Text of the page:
Friday, April 20, 2012

Eating Omily: Wild Times at the Farmer's Market

It's finally happened: the asparagus is back at the Farmer's Market! I haven't been able to get my hands on those Spring tonic spears yet because the first few times they appear it's in limited quantities and they go FAST! No to worry; the farmers will be bringing them in straight through June! I'm biding my time with sweet, crisp over-wintered spinach.
Word on the street is that the mild winter and unusually warm early spring will mean early strawberries in my neck of the woods! Oh, I can almost taste them...I hope there's a bumper crop; it would almost make the pathetic lack of snow we had worth it...the best part though? This means I can take what's left of my frozen supply and drop them in a bottle of vodka for a couple of weeks! Mmmmm...who's up for a cocktail party??
Love, love, love!

Spring is a special time of year for us locavores. Not only because it's the beginning again of the seasons of abundance beginning with some of our most beloved flavors, but because there are some extra special edible stars making all too brief cameos. I speak of those wild children of the plant kingdom: the foods we can't seem to grow on purpose. We have to go find them. What better way to get back in touch with your hunter-gatherer roots, right? This is the time of year to look for morrels, incredibly delicious wild mushrooms, and a type that is so distinct in appearance it's even safe for novice shroom gatherers to find on their own! That said, of course, if you are in any doubt, safety first!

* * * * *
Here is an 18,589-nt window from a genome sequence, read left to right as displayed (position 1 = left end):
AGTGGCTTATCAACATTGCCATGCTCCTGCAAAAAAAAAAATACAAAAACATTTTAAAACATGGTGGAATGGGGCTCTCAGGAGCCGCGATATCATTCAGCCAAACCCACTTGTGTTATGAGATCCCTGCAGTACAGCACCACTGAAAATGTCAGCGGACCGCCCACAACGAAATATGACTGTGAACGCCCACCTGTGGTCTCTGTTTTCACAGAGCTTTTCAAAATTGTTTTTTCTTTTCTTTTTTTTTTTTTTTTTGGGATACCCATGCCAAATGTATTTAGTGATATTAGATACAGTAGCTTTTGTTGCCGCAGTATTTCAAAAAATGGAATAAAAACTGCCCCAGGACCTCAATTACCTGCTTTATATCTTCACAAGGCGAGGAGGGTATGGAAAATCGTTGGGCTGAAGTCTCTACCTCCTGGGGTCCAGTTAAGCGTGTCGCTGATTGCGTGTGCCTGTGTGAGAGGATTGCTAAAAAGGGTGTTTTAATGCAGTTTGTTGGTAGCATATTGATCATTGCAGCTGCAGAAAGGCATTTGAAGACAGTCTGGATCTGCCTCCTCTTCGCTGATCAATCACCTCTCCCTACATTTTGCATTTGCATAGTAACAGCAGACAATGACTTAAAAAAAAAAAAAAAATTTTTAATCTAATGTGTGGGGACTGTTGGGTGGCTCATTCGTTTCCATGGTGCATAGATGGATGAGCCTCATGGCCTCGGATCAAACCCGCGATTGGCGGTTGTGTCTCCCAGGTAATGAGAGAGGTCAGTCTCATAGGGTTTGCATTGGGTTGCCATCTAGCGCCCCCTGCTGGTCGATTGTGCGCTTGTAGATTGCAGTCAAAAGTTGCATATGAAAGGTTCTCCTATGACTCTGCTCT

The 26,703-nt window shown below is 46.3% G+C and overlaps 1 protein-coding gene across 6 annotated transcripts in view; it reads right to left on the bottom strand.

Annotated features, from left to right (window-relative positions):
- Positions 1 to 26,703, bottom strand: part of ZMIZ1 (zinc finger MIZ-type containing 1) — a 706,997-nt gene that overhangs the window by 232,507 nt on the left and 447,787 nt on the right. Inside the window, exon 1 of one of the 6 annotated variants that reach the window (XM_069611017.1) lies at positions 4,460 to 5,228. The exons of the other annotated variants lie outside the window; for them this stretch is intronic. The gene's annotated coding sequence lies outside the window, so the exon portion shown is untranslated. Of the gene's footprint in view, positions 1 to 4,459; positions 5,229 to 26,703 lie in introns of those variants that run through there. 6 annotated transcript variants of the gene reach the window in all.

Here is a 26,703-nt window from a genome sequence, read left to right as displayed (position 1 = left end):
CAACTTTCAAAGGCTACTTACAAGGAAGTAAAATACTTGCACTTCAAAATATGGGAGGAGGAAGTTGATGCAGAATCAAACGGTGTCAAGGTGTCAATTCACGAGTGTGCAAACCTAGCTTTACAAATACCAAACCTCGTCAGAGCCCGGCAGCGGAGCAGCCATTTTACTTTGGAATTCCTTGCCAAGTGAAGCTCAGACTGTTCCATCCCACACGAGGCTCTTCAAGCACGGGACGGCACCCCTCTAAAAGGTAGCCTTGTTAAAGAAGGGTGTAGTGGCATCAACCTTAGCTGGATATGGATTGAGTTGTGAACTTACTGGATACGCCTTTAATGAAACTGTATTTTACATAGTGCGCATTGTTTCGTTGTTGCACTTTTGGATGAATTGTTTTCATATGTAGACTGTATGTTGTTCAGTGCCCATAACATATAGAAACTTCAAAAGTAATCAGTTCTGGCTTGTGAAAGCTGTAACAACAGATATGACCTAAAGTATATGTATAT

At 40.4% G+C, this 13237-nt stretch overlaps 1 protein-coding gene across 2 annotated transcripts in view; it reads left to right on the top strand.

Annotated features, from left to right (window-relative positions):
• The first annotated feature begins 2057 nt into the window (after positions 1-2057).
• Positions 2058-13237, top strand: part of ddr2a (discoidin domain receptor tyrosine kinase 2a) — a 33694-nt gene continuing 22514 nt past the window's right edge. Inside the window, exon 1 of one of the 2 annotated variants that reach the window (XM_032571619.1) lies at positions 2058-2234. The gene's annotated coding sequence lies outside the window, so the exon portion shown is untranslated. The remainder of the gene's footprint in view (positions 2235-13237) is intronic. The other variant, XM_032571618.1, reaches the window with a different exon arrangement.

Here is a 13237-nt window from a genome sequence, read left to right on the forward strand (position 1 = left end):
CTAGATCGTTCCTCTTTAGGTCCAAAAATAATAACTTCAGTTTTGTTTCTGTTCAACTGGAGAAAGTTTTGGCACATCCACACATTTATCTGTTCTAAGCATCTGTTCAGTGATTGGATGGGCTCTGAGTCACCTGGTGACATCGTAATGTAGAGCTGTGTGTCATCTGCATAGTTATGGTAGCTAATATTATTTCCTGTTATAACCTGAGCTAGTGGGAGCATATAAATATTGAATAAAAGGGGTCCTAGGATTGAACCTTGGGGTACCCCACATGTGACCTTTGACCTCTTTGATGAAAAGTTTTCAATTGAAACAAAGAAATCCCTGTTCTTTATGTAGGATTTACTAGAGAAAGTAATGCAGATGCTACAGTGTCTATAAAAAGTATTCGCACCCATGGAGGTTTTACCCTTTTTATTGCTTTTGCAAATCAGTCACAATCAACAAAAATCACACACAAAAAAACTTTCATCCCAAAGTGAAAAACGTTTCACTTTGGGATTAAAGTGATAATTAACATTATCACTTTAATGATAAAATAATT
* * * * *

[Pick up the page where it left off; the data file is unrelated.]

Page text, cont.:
Ramps are also popping up for $3 a bunch, and thank goodness, because the garlic crop won't be in for a hot minute, and what's left out there is $2 a head and half molded! Ramps are the smaller, more pungent, wild cousins of those great, big sweet-oniony leeks. They have a distinct garlicky character, and are fabulous as a garlic replacement, or as a base for a soup that will clear your sinuses no problem!
Know what else is out there?? Fiddle head ferns! If you've seen these you may have been a little doubtful: they look more like snail shells than anything else. They have a subtle flavor, compared to asparagus, green beans, and artichokes, and a lovely spring-crunch of a texture when lightly cooked. They have quite the cult following, so go see what all the fuss is about!
Before preserving season settles down on us and I'm dropping twice our weekly grocery budget to buy what I need in bulk to get us through the cold months (and a whole lot of birthday/Christmas/thank you gifts!), I'm looking forward to savoring some of these spring time delicacies. Get out there and try them; this is a very special, very, very limited time offer!

Om nom nom...

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